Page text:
Ticks, especially paralysis ticks, can be dangerous to our pets, so prevention is the best approach.
Tick Protection Tips
Identifying paralysis ticks
Paralysis ticks have a hard body, are usually pale brown, and are about 2 to 4 mm long prior to feeding. When an adult tick feeds on your pet's blood, it increases in size dramatically, up to 14 mm long!
Signs of ticks
Paralysis ticks attach with their mouthparts which become deeply and firmly embedded in the skin. The area where a tick is attached can become red, and a raised thickening or crater may appear. A crater is evidence that a tick has once been attached and feeding there.
How do they cause toxicity?
While the tick sucks blood from the animal, it secretes saliva that contains toxins which are absorbed into the body, causing tick toxicity. If you find a paralysis tick or suspect your pet may have a tick, you should get them to a vet immediately.
The signs of tick toxicity
Signs of tick toxicity generally develop from 72 hours after the attachment of the tick. Signs include loss of coordination, change in bark, progressive paralysis starting in the hind legs, and difficulty breathing.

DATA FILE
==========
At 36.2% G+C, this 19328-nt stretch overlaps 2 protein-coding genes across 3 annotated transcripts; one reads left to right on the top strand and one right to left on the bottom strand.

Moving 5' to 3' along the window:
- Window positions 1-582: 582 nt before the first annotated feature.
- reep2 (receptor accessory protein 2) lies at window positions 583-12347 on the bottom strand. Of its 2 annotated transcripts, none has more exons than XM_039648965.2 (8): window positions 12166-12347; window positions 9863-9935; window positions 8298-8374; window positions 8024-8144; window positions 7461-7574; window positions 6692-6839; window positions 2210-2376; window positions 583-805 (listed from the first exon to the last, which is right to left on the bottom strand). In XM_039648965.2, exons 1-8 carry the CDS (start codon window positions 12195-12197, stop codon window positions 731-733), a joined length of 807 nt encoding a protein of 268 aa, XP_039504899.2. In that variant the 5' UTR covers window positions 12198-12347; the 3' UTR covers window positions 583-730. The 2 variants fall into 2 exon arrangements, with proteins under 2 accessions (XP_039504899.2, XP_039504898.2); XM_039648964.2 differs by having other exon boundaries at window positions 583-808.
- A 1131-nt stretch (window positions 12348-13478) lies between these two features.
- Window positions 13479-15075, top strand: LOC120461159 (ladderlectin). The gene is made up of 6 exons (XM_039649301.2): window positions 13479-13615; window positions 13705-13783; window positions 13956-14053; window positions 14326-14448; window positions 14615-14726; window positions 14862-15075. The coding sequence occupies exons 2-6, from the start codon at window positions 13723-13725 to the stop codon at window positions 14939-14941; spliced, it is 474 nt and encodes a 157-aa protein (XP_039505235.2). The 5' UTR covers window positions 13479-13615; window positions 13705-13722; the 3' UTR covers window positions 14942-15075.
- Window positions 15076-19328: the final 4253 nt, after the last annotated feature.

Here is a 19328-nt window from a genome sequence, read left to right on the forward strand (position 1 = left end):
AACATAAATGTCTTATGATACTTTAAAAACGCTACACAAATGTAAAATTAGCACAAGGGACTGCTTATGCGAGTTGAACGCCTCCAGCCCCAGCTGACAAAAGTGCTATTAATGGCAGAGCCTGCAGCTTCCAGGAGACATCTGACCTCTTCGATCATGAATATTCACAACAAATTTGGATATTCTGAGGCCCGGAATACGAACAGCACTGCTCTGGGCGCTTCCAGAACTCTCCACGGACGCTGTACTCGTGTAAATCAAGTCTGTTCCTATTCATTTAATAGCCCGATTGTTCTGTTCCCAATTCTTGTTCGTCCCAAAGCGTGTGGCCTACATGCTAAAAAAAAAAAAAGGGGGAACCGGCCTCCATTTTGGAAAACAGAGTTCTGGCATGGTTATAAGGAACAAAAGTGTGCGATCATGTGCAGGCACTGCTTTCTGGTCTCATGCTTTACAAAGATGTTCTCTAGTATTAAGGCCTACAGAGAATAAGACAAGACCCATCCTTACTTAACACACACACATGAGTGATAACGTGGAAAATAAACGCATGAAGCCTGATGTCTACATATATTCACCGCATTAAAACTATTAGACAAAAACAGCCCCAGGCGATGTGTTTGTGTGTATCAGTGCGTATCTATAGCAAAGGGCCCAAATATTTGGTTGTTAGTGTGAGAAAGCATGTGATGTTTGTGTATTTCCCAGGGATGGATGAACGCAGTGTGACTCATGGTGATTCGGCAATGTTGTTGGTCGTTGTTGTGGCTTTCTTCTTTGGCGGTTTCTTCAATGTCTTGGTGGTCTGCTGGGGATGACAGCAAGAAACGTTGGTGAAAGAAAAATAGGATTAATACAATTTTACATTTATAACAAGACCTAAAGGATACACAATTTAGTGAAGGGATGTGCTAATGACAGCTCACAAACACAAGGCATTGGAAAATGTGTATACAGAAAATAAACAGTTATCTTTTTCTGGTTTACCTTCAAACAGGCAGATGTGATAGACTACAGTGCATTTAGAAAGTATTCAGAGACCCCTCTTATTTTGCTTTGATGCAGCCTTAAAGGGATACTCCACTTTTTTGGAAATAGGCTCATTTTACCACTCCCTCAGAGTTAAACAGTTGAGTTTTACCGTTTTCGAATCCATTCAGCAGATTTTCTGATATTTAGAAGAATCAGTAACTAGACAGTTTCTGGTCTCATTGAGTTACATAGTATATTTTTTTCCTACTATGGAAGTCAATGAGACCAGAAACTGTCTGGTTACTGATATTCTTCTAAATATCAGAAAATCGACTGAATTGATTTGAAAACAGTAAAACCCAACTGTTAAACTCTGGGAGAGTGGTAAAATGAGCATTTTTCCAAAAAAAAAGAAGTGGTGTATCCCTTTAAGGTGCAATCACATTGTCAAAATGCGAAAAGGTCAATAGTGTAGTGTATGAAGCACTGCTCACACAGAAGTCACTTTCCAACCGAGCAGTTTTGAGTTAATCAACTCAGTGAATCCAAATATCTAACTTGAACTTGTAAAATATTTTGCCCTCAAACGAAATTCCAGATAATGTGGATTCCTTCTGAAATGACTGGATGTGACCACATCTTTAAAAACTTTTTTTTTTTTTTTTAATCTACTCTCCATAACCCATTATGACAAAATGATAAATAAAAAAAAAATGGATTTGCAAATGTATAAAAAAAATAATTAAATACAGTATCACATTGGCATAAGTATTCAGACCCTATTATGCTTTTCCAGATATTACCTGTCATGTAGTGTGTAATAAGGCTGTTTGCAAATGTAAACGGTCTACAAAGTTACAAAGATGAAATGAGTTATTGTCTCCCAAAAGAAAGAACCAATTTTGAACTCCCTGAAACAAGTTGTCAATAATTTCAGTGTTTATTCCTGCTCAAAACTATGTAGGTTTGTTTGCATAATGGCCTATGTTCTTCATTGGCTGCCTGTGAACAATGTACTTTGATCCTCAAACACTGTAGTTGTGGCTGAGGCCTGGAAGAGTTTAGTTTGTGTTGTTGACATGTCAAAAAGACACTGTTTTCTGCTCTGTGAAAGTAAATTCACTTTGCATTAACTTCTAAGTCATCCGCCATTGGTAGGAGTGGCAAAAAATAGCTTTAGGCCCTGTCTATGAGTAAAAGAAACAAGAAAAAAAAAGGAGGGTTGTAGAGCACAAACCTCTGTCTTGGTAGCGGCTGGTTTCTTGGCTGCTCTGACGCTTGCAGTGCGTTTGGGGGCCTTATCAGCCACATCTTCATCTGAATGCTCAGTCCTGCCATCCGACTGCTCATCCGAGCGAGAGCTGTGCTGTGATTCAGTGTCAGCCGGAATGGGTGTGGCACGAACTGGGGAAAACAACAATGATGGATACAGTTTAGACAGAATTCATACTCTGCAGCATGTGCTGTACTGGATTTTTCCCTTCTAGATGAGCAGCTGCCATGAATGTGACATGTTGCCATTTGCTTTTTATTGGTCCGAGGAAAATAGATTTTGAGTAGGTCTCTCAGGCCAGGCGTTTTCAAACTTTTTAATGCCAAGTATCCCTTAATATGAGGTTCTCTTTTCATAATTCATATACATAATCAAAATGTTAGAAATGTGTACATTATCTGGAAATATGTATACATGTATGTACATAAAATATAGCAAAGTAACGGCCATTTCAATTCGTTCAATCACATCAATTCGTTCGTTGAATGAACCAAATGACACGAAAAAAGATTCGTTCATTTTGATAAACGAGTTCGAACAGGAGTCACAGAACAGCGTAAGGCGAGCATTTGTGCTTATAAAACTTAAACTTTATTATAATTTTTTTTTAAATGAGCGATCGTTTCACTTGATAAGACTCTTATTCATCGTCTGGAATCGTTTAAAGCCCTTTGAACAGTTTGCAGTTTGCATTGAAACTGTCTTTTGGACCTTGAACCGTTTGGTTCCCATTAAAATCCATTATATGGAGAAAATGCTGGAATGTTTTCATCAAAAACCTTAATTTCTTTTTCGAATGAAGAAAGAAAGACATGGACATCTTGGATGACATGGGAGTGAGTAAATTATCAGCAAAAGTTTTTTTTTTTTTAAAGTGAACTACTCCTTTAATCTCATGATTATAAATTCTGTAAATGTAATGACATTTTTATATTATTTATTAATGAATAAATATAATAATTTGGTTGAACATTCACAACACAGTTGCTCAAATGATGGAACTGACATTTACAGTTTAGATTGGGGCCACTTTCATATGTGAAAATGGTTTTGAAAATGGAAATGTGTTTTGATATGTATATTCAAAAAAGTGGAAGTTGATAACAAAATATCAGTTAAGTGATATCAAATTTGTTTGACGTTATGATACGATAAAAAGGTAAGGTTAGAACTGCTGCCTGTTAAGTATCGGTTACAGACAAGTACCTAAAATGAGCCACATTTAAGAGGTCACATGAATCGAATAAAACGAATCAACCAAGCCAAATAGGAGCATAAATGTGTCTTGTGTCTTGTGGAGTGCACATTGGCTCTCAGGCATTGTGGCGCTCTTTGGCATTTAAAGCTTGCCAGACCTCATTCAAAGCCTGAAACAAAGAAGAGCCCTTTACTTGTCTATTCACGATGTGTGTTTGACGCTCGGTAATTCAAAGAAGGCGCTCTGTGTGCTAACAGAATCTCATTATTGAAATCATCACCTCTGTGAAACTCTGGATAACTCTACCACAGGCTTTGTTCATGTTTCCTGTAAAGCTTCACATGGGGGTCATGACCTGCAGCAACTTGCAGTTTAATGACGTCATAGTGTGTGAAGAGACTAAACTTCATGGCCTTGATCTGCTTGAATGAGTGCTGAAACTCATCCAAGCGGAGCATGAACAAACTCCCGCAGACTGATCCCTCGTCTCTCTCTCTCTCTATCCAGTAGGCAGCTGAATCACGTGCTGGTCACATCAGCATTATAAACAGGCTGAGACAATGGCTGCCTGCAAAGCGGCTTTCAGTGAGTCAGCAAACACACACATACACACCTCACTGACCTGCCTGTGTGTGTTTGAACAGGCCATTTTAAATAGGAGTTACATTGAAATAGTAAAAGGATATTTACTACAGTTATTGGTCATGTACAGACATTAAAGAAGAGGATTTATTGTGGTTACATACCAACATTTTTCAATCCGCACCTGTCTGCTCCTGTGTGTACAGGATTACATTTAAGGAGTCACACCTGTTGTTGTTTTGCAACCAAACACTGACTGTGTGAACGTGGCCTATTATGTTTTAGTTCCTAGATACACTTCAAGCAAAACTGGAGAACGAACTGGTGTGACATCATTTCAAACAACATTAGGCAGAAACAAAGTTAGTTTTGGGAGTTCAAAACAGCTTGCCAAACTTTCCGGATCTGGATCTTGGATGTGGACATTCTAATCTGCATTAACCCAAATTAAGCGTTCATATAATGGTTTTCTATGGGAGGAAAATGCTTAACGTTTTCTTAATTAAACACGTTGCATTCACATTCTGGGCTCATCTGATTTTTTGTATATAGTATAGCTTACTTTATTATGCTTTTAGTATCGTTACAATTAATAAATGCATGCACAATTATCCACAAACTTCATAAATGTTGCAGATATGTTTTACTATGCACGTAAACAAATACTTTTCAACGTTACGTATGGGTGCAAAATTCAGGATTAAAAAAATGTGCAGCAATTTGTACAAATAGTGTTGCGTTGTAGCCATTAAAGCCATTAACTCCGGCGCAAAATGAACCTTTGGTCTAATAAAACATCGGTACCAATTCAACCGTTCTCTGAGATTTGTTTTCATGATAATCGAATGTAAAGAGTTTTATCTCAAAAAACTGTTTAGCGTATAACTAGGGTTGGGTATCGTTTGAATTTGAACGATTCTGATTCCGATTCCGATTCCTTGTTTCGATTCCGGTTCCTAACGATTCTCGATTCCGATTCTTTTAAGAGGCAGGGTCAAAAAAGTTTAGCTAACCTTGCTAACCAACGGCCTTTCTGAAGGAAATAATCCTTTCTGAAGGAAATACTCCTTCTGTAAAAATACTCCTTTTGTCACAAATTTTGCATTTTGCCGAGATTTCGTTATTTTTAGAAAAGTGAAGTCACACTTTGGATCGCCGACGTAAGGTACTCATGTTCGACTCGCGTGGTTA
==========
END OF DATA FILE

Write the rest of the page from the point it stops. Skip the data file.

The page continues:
Check for paralysis ticks
Check your pet's coat for skin for ticks daily, especially after outings. Pay special attention to: Head, neck, front limbs, skin folds, inside the ear flaps, between the toes and under the armpits.
Why should I see my vet?
If you have found a tick on your pet or suspect they may have a tick, get them to a vet as soon as possible because clinical signs can quickly develop. They may need tick treatment, such as anti-serum, which can be life-saving.